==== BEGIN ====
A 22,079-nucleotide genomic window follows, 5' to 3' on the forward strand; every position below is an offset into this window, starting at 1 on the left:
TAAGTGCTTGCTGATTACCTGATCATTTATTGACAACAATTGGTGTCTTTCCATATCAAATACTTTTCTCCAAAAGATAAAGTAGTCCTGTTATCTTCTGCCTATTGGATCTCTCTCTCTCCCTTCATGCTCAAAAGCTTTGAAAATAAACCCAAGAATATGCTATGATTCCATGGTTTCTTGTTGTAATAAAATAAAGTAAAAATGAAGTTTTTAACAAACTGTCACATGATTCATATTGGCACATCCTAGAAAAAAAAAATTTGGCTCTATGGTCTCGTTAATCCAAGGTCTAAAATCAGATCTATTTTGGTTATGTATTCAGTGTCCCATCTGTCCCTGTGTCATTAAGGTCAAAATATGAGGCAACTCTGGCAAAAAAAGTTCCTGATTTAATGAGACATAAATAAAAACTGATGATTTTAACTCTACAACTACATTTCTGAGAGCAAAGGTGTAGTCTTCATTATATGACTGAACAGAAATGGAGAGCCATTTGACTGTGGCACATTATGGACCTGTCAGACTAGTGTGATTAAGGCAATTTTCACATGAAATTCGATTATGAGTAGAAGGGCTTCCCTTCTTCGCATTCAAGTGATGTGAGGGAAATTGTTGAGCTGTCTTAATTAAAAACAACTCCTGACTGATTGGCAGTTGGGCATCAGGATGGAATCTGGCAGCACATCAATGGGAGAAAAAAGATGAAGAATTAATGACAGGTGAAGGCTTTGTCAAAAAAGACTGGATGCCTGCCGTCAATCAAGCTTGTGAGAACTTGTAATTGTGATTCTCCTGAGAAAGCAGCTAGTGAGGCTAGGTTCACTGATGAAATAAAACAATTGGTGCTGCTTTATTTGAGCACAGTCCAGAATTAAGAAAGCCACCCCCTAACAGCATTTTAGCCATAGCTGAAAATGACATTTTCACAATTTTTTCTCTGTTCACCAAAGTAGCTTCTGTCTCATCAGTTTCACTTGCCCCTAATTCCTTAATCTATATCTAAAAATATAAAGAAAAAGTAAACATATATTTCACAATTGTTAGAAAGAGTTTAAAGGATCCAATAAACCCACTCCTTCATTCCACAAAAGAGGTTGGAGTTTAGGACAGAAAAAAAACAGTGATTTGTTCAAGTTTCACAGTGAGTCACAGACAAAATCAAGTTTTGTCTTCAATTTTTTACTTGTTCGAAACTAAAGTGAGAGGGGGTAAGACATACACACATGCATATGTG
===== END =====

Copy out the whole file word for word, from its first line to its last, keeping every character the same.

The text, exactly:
A 22,079-nucleotide genomic window follows, 5' to 3' on the forward strand; every position below is an offset into this window, starting at 1 on the left:
TAAGTGCTTGCTGATTACCTGATCATTTATTGACAACAATTGGTGTCTTTCCATATCAAATACTTTTCTCCAAAAGATAAAGTAGTCCTGTTATCTTCTGCCTATTGGATCTCTCTCTCTCCCTTCATGCTCAAAAGCTTTGAAAATAAACCCAAGAATATGCTATGATTCCATGGTTTCTTGTTGTAATAAAATAAAGTAAAAATGAAGTTTTTAACAAACTGTCACATGATTCATATTGGCACATCCTAGAAAAAAAAAATTTGGCTCTATGGTCTCGTTAATCCAAGGTCTAAAATCAGATCTATTTTGGTTATGTATTCAGTGTCCCATCTGTCCCTGTGTCATTAAGGTCAAAATATGAGGCAACTCTGGCAAAAAAAGTTCCTGATTTAATGAGACATAAATAAAAACTGATGATTTTAACTCTACAACTACATTTCTGAGAGCAAAGGTGTAGTCTTCATTATATGACTGAACAGAAATGGAGAGCCATTTGACTGTGGCACATTATGGACCTGTCAGACTAGTGTGATTAAGGCAATTTTCACATGAAATTCGATTATGAGTAGAAGGGCTTCCCTTCTTCGCATTCAAGTGATGTGAGGGAAATTGTTGAGCTGTCTTAATTAAAAACAACTCCTGACTGATTGGCAGTTGGGCATCAGGATGGAATCTGGCAGCACATCAATGGGAGAAAAAAGATGAAGAATTAATGACAGGTGAAGGCTTTGTCAAAAAAGACTGGATGCCTGCCGTCAATCAAGCTTGTGAGAACTTGTAATTGTGATTCTCCTGAGAAAGCAGCTAGTGAGGCTAGGTTCACTGATGAAATAAAACAATTGGTGCTGCTTTATTTGAGCACAGTCCAGAATTAAGAAAGCCACCCCCTAACAGCATTTTAGCCATAGCTGAAAATGACATTTTCACAATTTTTTCTCTGTTCACCAAAGTAGCTTCTGTCTCATCAGTTTCACTTGCCCCTAATTCCTTAATCTATATCTAAAAATATAAAGAAAAAGTAAACATATATTTCACAATTGTTAGAAAGAGTTTAAAGGATCCAATAAACCCACTCCTTCATTCCACAAAAGAGGTTGGAGTTTAGGACAGAAAAAAAACAGTGATTTGTTCAAGTTTCACAGTGAGTCACAGACAAAATCAAGTTTTGTCTTCAATTTTTTACTTGTTCGAAACTAAAGTGAGAGGGGGTAAGACATACACACATGCATATGTG